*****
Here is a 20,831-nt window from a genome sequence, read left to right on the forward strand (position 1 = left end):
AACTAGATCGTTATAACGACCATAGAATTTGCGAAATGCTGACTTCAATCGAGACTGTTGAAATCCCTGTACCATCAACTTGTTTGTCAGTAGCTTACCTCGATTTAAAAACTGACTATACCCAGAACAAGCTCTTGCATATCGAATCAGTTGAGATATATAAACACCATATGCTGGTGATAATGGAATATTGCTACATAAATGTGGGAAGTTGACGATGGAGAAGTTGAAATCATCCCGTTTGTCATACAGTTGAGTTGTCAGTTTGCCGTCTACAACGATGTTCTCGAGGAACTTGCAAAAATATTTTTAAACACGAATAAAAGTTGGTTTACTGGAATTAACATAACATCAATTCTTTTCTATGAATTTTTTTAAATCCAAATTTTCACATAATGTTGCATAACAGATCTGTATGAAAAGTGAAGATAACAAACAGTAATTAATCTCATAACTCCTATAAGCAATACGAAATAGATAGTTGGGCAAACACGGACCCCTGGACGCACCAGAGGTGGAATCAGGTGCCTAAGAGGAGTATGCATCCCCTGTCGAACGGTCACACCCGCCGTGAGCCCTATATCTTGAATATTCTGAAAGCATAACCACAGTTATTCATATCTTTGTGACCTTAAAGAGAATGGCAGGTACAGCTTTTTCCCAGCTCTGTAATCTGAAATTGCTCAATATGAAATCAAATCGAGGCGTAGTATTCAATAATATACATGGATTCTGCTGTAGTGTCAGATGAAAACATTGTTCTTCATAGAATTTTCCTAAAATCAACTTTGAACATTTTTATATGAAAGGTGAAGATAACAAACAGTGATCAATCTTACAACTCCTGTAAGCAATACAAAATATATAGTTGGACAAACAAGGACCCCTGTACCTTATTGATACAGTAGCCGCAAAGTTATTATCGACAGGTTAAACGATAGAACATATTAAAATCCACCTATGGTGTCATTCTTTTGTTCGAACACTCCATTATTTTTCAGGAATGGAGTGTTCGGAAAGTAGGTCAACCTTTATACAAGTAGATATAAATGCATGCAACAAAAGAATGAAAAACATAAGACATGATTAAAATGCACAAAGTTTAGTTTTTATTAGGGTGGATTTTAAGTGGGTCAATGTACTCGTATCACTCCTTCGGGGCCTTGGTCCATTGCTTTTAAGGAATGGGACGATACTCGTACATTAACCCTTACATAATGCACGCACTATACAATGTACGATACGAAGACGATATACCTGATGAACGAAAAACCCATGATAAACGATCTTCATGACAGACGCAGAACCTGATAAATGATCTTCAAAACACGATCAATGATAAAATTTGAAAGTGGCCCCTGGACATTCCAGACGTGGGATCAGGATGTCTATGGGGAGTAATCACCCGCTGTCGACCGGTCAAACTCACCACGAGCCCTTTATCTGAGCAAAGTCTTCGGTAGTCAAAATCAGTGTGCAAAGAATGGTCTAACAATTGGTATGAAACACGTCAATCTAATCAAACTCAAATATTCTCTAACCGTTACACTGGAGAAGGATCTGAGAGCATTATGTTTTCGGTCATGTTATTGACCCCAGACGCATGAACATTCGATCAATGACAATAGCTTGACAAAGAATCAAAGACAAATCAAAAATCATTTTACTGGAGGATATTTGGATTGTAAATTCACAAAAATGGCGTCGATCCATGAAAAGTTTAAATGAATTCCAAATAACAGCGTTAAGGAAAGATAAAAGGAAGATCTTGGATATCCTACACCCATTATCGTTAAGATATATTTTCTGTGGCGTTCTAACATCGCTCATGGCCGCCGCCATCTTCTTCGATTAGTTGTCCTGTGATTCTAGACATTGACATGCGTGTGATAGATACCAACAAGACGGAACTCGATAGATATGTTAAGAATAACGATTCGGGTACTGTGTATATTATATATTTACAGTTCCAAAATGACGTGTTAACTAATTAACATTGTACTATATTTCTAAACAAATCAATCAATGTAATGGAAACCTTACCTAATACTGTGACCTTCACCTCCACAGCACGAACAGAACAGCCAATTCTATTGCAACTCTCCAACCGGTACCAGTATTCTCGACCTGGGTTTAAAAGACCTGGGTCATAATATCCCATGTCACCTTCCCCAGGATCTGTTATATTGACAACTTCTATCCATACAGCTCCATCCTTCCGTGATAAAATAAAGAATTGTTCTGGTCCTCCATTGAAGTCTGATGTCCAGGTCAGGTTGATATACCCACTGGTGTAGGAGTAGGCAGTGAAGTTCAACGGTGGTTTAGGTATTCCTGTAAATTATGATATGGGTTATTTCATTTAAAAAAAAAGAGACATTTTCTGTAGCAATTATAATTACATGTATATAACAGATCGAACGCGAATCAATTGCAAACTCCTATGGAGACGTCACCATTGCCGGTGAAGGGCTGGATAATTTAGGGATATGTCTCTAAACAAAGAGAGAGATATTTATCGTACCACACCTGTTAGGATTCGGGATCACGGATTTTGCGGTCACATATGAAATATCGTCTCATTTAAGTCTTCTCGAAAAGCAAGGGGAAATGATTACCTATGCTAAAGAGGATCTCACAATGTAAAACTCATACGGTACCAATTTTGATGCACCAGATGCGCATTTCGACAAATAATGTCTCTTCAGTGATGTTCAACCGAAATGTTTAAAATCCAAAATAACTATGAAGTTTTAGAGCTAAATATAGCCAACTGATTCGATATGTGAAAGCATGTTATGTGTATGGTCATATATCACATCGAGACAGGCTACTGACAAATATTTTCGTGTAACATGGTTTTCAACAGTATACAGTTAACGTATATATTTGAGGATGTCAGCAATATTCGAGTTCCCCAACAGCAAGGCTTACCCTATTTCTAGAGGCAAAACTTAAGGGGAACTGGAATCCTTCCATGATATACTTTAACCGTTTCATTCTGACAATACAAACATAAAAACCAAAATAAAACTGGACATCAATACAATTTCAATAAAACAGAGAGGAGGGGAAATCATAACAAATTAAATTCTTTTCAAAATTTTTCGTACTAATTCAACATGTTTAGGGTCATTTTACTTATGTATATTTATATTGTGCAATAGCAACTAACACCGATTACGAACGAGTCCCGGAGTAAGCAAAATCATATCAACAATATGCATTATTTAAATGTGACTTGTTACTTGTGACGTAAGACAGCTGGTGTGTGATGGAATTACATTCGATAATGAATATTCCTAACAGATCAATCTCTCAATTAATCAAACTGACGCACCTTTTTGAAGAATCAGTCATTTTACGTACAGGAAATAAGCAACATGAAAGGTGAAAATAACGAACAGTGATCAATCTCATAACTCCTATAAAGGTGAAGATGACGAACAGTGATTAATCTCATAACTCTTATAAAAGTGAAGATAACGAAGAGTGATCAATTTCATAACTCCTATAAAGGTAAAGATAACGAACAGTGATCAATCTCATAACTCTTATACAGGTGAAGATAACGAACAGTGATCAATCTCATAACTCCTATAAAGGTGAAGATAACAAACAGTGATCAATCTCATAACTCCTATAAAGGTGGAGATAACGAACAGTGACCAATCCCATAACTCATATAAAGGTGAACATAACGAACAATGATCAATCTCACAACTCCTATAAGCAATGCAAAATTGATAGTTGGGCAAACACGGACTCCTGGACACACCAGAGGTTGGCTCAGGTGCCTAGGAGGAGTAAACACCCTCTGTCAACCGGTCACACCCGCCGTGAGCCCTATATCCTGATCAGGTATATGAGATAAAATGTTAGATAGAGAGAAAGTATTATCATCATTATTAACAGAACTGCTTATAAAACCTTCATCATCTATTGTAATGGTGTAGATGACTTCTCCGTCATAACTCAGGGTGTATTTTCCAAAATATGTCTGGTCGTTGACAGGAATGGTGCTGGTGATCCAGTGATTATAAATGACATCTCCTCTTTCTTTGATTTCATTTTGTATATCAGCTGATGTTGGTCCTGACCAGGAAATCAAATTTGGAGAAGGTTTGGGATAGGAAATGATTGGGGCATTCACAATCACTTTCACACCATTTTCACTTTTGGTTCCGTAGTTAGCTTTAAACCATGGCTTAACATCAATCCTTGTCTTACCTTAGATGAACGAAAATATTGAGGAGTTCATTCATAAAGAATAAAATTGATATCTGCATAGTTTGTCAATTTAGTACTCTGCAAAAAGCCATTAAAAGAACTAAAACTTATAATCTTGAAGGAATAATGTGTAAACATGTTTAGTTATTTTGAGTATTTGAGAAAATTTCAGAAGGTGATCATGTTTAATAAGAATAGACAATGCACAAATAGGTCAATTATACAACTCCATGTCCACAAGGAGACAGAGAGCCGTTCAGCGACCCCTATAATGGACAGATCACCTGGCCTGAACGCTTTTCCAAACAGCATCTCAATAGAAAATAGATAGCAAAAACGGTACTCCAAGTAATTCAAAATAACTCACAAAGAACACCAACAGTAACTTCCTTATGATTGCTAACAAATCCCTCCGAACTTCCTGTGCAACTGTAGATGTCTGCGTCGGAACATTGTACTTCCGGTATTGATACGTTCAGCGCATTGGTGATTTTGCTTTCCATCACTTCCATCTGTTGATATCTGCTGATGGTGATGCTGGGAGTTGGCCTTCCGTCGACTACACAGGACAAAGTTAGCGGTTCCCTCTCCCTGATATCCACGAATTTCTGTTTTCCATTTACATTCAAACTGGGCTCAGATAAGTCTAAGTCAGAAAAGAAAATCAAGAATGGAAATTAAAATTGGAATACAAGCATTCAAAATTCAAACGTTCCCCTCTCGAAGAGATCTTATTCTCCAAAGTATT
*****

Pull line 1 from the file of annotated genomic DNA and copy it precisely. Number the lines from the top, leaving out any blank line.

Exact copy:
Here is a 20,831-nt window from a genome sequence, read left to right on the forward strand (position 1 = left end):